The day before we warned about new ways to injure yourself online - in particular, by losing control of important correspondence - a personal experience hammered home the message.
A contact had planned to meet me in my building's ground-floor coffee shop. As the appointed time approached, I logged into my home e-mail account and belatedly saw he had e-mailed earlier in the day asking me to reconfirm our coffee. When the time came and went and he didn't call, I assumed he'd read my silence to mean I wouldn't be available, so he hadn't come.
Imagine my horror when that evening I found a second e-mail that my contact had sent a half-hour before we were to have met - saying he was on his way over!
My home account is set up with Outlook Express, rather than the full Outlook. As a result, there's the annoying feature that everything in the Inbox disappears from remote viewing once a user at my home PC opens the e-mail program. That's why I hadn't seen his second note, advising he was en route. And I hadn't asked him to send to my eFC e-mail address.
Plan Your Housekeeping
Breathtakingly brainless, right? It just goes to show no one should cavalierly assume he or she is immune to a similar debacle caused by lax communications "housekeeping."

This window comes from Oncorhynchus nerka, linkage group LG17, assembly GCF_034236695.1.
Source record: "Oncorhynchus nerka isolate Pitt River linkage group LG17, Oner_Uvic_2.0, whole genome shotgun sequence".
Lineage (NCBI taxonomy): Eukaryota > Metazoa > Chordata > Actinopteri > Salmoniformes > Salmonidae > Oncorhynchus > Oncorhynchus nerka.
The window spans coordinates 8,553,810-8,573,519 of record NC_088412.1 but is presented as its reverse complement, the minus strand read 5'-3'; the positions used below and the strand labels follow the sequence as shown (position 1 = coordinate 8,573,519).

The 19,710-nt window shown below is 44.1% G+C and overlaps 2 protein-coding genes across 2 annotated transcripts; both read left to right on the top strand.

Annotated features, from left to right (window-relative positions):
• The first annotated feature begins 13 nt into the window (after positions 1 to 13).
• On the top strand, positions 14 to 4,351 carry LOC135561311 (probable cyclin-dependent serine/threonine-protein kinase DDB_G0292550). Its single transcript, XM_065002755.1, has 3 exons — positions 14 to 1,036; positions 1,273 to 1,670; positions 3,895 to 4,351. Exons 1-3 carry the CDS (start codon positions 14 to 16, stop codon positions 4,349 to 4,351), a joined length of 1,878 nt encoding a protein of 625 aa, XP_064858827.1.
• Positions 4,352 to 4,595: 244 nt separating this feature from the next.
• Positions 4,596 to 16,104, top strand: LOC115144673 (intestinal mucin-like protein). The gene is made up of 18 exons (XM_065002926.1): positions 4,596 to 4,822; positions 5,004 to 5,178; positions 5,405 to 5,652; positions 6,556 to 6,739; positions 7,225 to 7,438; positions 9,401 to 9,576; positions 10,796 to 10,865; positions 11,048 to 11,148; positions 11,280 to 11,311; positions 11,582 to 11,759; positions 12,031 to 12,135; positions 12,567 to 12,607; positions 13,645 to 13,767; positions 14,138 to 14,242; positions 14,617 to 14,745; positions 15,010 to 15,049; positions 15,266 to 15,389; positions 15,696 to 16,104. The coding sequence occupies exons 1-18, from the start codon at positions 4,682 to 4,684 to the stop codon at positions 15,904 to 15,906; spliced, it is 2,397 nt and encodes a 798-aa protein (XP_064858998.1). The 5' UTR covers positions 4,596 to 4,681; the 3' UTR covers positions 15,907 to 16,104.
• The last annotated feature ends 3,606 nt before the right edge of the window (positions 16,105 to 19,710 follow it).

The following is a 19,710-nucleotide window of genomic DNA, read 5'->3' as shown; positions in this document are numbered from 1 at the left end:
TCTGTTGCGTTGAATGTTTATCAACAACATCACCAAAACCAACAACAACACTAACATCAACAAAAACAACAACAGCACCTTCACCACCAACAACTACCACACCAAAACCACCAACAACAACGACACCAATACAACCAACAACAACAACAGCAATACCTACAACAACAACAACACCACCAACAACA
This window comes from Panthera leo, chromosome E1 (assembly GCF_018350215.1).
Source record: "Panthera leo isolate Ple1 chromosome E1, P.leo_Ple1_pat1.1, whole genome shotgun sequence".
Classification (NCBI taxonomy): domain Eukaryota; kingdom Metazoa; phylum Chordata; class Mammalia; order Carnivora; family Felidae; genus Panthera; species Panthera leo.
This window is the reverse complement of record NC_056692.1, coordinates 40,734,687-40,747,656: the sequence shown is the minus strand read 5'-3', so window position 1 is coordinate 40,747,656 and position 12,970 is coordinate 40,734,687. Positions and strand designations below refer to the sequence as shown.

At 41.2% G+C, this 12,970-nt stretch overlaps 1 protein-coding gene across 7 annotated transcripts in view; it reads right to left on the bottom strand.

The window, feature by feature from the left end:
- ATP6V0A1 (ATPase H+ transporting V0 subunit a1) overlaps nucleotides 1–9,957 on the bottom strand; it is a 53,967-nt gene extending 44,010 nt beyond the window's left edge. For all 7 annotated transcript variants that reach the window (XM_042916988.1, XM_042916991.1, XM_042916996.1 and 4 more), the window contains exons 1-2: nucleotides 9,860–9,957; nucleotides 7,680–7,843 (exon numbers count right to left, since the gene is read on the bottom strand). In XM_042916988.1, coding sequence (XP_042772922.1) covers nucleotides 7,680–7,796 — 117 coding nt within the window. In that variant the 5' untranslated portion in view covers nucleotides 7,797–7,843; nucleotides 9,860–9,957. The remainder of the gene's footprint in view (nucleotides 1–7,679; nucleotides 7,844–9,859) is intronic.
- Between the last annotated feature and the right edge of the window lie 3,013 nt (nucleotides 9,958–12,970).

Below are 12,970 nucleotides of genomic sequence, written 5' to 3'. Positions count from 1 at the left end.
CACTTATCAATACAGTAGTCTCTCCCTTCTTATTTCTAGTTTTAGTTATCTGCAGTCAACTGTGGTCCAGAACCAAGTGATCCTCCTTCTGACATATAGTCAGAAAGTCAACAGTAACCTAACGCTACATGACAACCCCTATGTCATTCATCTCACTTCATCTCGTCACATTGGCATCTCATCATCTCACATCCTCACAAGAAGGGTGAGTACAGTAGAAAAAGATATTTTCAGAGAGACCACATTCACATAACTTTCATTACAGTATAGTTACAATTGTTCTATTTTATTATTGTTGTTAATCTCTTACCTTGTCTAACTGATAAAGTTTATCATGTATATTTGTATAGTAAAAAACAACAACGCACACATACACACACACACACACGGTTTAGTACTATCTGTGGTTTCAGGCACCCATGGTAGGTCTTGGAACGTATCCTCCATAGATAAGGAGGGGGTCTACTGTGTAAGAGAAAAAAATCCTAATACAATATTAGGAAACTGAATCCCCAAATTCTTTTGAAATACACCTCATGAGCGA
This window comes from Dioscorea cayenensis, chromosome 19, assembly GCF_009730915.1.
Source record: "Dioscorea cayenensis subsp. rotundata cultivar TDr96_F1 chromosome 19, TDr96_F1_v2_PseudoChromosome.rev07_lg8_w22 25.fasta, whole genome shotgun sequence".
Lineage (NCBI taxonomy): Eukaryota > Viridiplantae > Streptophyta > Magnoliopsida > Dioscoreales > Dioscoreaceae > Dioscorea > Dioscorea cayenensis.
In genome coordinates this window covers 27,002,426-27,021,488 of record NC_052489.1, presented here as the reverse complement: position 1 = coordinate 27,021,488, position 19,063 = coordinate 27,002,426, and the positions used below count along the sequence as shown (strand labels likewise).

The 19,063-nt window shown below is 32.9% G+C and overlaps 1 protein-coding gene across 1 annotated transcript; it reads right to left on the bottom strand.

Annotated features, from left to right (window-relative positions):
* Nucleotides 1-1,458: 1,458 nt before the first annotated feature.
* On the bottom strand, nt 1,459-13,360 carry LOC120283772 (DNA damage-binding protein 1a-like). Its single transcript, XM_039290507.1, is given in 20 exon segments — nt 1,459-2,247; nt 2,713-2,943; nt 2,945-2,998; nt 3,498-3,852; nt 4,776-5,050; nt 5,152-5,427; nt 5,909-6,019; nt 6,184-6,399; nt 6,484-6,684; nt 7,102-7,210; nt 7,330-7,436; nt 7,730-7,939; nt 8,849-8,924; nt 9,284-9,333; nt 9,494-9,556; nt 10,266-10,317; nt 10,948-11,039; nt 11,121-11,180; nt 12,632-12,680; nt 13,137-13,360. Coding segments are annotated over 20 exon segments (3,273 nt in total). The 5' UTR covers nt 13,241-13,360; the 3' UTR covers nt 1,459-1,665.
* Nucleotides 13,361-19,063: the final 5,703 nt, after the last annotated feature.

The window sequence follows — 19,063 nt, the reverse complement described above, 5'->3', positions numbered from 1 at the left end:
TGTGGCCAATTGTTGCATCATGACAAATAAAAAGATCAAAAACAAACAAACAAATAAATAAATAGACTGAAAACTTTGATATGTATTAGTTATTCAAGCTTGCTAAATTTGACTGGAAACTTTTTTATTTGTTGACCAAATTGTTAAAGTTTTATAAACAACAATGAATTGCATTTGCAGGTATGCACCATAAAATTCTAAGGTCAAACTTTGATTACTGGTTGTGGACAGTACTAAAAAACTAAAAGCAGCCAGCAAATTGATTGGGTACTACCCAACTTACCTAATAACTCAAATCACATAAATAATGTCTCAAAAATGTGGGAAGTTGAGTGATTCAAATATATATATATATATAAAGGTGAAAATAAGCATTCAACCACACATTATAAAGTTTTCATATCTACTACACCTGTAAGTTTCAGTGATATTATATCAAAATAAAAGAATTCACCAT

"Social pressure forces job seekers to think that if they aren't everywhere, they aren't anywhere," observes William Drawbridge, director of marketing and development at the New York Society of Security Analysts. However, having multiple online identities creates a "management issue" that requires attention. "One of our members is a great example" Drawbridge says. "He's only on LinkedIn. But, he's so active and manages the network so well, he doesn't need to be anywhere else. He's extremely efficient and impressive."
Good managers know how to limit what they take on. An opposite approach, also effective, is to manage a broad group of interfaces by fully exploiting the utilities of each. "Eleven years of marketing has made me so widely anal about managing my channel communications," Drawbridge remarks, "I actually have tasks in my calendar to check in on each web page, blog, etc., to ensure I'm on top of everything."
One eFC user takes the high-tech approach still further.
"My domain, hosted by Network Solutions, has given me 1000 e-mail addresses I could use," writes "Chandler" in a comment to our earlier article. "I give each site or group their own e-mail address like 'email@example.com' or 'firstname.lastname@example.org,' then forward those to my gmail account (maintaining a copy on my domain in case there's a problem with gmail) which has an excellent spam killer. I have further set a filter on the e-mail so that when mail from selected senders arrives, gmail sends me a text message so I can be sure to receive it promptly. I further place a label on e-mails arriving from selected senders so they stand out. I check the spam folder at least once a day. You just have to."